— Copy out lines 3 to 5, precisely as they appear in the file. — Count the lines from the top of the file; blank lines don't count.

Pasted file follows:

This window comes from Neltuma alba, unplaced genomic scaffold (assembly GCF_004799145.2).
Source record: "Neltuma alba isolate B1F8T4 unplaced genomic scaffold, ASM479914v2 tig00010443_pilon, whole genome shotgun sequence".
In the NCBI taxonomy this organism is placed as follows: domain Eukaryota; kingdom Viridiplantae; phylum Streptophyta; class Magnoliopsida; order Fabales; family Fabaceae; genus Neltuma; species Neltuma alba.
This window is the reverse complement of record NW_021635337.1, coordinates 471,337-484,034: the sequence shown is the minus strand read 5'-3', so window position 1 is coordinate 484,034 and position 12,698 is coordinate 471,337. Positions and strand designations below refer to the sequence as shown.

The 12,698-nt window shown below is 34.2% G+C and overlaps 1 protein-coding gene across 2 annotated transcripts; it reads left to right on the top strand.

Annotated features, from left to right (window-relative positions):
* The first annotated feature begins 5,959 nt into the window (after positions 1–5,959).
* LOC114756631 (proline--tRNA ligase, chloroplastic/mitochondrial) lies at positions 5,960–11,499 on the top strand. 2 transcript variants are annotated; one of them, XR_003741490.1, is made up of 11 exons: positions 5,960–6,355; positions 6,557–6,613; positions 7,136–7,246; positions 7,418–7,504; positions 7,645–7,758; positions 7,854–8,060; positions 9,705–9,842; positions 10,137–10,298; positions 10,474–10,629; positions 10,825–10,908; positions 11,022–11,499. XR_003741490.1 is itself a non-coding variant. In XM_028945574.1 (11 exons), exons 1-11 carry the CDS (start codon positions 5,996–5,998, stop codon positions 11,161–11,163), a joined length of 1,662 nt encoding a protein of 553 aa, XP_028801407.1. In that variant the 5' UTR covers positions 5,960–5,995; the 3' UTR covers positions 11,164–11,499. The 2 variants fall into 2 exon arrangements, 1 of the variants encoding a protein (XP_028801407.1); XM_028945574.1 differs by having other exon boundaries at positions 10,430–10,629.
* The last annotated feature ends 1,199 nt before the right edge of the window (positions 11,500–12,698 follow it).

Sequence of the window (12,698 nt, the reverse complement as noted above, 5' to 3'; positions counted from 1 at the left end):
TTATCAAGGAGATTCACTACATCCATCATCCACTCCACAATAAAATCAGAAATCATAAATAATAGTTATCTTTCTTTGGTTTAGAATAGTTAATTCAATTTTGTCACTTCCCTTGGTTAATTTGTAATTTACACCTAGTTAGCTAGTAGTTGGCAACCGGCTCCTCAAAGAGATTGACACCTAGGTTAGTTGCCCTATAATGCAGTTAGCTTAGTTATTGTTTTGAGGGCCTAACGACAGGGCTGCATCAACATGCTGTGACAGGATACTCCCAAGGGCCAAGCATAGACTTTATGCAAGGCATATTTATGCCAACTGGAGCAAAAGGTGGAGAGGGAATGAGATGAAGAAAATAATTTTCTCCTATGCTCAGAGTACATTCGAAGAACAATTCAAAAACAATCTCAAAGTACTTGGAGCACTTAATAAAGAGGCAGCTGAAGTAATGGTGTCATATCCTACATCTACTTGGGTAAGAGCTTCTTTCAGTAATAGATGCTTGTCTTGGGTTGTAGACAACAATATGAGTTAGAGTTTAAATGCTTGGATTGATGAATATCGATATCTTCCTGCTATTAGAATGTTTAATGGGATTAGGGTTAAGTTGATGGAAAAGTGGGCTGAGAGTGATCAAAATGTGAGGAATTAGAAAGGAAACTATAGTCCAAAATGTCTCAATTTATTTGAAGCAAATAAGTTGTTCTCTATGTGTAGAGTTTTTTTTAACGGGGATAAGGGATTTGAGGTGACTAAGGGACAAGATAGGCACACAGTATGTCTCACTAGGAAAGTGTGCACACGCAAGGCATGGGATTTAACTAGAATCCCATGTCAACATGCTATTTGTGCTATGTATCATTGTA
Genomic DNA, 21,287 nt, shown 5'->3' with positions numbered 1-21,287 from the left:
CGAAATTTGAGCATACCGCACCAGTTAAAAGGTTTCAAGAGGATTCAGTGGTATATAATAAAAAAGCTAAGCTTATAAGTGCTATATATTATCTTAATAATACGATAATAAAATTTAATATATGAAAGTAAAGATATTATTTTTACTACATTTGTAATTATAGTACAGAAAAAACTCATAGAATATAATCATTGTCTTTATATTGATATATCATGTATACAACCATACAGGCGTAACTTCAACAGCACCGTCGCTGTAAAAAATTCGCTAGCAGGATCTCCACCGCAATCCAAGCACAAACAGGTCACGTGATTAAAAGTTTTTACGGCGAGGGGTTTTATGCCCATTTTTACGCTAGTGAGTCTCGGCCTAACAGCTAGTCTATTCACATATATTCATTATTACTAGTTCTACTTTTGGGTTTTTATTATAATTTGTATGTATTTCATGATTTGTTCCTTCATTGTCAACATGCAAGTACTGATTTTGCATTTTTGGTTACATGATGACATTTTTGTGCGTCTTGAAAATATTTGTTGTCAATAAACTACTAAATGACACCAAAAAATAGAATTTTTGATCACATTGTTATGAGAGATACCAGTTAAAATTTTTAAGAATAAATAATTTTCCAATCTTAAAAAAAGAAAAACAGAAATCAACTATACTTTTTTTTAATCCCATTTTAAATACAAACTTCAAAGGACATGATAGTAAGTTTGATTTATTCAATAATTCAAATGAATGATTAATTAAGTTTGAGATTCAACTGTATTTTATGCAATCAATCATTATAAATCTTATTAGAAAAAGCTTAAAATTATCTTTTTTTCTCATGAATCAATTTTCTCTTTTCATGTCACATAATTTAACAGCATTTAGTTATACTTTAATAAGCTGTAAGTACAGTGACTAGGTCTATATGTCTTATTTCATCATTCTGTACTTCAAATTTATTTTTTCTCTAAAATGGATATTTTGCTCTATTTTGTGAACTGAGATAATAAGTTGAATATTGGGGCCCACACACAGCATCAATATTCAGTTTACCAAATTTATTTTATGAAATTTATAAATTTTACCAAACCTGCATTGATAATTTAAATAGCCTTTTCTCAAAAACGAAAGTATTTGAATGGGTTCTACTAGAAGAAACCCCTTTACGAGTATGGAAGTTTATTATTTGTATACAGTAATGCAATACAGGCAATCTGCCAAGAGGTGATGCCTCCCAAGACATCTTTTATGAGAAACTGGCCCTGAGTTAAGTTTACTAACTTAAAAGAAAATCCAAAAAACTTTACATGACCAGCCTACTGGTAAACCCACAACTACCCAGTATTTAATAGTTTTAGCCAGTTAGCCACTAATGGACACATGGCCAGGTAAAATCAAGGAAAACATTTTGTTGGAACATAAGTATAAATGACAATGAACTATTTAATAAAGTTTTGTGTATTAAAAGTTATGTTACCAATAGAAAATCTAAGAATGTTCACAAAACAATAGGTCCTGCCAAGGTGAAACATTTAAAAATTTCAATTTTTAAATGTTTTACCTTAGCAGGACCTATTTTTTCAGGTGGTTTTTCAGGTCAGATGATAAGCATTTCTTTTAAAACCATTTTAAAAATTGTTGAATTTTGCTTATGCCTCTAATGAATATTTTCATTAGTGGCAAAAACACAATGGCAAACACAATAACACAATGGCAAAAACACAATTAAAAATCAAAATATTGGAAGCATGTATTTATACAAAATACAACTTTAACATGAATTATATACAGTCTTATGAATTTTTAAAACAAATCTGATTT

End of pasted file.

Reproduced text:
In the NCBI taxonomy this organism is placed as follows: domain Eukaryota; kingdom Viridiplantae; phylum Streptophyta; class Magnoliopsida; order Fabales; family Fabaceae; genus Neltuma; species Neltuma alba.
This window is the reverse complement of record NW_021635337.1, coordinates 471,337-484,034: the sequence shown is the minus strand read 5'-3', so window position 1 is coordinate 484,034 and position 12,698 is coordinate 471,337. Positions and strand designations below refer to the sequence as shown.

The 12,698-nt window shown below is 34.2% G+C and overlaps 1 protein-coding gene across 2 annotated transcripts; it reads left to right on the top strand.